Summit: Overlook Hospital Kicks Off Its Tenth Summer Internship Program


Vascular surgeon Dr. Clifford Sales of Overlook Hospital in Summit was out one weekend with his wife Cathy and some friends who lamented that their son had no opportunities to learn about the medical field. The following Monday at work, Sales proposed what would become the Overlook Summer Internship Program (OSIP) and the response, he said, was a resounding “Yes.” This year’s program will be its tenth.

Thirty-five students applied for 15 spots back in 2010. Now more than 300 apply each year, with 17 making the cut — “That’s how many fit around the table” during group sessions, Dr. Sales explains. Fifty finalists are interviewed via Skype.

Most of the interns call New Jersey home, but they attend colleges and universities across the nation. Dr. Sales seeks a mix of from two-year and four-year colleges, as well as those from different socioeconomic backgrounds. Students interested in related fields, such as public health administration or pharmaceuticals, are also welcome to apply.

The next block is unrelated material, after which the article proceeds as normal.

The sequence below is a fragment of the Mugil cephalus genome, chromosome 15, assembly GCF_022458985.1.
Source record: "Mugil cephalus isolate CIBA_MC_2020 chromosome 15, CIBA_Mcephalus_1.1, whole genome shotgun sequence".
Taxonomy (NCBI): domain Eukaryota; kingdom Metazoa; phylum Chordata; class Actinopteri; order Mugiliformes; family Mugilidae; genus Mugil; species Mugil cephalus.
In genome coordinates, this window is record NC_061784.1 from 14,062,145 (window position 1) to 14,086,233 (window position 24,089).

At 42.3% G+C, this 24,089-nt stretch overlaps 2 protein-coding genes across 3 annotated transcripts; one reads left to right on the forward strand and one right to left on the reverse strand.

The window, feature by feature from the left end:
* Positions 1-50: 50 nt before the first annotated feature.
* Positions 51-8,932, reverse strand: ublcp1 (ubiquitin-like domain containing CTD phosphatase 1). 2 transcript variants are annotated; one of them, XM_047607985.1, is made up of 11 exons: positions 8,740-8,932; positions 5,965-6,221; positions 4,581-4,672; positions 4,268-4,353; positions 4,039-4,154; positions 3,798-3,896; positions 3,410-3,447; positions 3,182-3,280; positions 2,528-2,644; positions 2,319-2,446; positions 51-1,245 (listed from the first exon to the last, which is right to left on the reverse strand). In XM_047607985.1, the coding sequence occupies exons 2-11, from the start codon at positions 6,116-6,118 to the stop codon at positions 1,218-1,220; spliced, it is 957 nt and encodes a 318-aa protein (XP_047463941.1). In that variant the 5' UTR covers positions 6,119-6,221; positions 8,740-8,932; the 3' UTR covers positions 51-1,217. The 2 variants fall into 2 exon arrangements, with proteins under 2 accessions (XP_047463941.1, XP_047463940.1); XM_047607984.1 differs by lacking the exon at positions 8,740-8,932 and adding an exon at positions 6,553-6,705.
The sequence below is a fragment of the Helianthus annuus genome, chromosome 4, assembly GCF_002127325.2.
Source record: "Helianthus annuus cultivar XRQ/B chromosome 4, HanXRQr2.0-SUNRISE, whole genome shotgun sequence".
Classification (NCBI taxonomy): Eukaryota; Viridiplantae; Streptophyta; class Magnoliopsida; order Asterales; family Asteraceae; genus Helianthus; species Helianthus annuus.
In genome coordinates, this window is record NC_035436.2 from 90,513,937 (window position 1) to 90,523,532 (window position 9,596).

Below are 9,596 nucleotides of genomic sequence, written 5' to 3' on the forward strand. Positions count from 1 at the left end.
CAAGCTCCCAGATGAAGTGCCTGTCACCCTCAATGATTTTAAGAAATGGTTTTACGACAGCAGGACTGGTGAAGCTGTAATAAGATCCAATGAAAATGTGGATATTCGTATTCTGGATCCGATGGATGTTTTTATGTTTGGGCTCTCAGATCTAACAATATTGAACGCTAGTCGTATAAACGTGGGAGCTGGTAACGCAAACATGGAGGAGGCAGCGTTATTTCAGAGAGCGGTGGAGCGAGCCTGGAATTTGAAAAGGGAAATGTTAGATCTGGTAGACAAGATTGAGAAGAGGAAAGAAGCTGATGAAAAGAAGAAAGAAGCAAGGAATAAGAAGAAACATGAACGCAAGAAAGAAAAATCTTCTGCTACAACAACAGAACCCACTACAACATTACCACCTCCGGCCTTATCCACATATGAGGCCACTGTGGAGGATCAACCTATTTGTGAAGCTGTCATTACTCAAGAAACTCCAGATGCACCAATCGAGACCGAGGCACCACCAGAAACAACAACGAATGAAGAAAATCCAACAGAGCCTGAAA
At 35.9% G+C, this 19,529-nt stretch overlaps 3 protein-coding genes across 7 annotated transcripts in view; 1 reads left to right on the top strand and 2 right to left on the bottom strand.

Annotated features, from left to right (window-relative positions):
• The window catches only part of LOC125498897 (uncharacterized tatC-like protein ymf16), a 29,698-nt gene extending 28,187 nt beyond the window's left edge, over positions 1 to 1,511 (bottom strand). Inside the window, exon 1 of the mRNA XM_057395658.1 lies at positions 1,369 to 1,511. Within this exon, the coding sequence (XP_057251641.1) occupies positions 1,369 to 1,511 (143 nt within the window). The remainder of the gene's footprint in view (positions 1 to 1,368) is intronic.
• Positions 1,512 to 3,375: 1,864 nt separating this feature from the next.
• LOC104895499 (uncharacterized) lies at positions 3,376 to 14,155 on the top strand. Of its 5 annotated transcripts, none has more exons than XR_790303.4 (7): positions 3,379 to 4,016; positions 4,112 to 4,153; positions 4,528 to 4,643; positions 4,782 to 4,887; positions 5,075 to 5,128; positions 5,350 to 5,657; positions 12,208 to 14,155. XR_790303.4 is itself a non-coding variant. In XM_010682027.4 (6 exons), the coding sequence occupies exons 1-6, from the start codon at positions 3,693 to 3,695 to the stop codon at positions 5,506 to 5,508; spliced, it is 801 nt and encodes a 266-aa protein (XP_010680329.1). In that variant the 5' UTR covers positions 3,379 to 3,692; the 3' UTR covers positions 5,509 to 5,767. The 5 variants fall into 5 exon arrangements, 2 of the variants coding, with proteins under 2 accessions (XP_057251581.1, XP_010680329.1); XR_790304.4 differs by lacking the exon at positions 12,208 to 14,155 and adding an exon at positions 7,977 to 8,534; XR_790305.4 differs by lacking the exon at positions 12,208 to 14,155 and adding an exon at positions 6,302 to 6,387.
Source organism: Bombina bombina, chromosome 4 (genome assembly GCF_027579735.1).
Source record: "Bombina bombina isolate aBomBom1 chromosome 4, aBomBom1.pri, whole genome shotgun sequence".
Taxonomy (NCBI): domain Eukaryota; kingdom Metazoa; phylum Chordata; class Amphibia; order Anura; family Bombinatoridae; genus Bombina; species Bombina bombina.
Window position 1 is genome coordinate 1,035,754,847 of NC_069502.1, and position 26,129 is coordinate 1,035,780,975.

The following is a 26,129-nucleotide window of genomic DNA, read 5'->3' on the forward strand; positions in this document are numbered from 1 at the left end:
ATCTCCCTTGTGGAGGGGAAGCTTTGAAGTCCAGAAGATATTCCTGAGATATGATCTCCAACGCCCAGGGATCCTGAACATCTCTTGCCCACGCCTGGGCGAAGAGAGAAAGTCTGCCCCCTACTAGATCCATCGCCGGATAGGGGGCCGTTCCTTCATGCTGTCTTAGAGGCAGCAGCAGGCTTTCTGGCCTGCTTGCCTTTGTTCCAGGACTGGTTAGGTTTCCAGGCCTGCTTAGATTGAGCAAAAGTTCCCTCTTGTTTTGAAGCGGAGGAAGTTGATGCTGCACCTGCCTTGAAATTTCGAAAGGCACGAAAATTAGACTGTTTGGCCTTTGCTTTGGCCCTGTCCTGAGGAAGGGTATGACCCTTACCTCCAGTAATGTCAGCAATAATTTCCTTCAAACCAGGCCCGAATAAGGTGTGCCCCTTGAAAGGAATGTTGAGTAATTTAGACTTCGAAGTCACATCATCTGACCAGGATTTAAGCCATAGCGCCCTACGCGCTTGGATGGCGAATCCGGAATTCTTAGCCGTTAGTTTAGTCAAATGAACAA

“This really pulls back the curtain to a hospital,” Sales says of the program. “It’s trying to understand some of the humanistic parts of what being a physician is like.”

OSIP takes place throughout June, with Mrs. Sales doing the scheduling. It starts with a Friday orientation, going over the basics of infection prevention, sterilization, patient rights and security. The students gather for a lecture each morning from Monday to Thursday, then spend the rest of the day shadowing a mentor who is a surgeon, nurse, social worker or administrator.

The interns find out what medical specialty suits them, but more important, they see first-hand the profession’s frustrations and achievements, and whether this demanding career matches their lifestyles. Students can find out if they can balance being a parent and a physicians or whether being a doctor is worth the four years of college, four years of medical school and a residency.

Each week concludes with a Friday lecture, including presentations on the business of medicine, applying to medical school, and death and dying, followed by a discussion about intern experiences — “Every week, someone saw a birth, someone saw a death, and everything in between,” Sales says.

Students tell him that experiences stay with them as they pursue their calling.

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